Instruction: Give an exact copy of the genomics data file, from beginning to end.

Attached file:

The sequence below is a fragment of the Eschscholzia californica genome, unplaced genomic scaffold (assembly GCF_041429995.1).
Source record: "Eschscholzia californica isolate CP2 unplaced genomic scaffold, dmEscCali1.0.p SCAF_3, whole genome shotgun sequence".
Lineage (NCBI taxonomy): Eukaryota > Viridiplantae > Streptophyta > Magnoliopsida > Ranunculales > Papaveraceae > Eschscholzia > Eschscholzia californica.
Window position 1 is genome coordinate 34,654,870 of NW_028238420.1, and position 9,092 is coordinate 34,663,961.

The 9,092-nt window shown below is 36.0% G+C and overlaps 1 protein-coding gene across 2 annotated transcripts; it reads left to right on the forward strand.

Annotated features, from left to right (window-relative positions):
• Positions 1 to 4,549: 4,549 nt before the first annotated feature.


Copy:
The sequence below is a fragment of the Eschscholzia californica genome, unplaced genomic scaffold (assembly GCF_041429995.1).
Source record: "Eschscholzia californica isolate CP2 unplaced genomic scaffold, dmEscCali1.0.p SCAF_3, whole genome shotgun sequence".
Lineage (NCBI taxonomy): Eukaryota > Viridiplantae > Streptophyta > Magnoliopsida > Ranunculales > Papaveraceae > Eschscholzia > Eschscholzia californica.
Window position 1 is genome coordinate 34,654,870 of NW_028238420.1, and position 9,092 is coordinate 34,663,961.

The 9,092-nt window shown below is 36.0% G+C and overlaps 1 protein-coding gene across 2 annotated transcripts; it reads left to right on the forward strand.

Annotated features, from left to right (window-relative positions):
• Positions 1 to 4,549: 4,549 nt before the first annotated feature.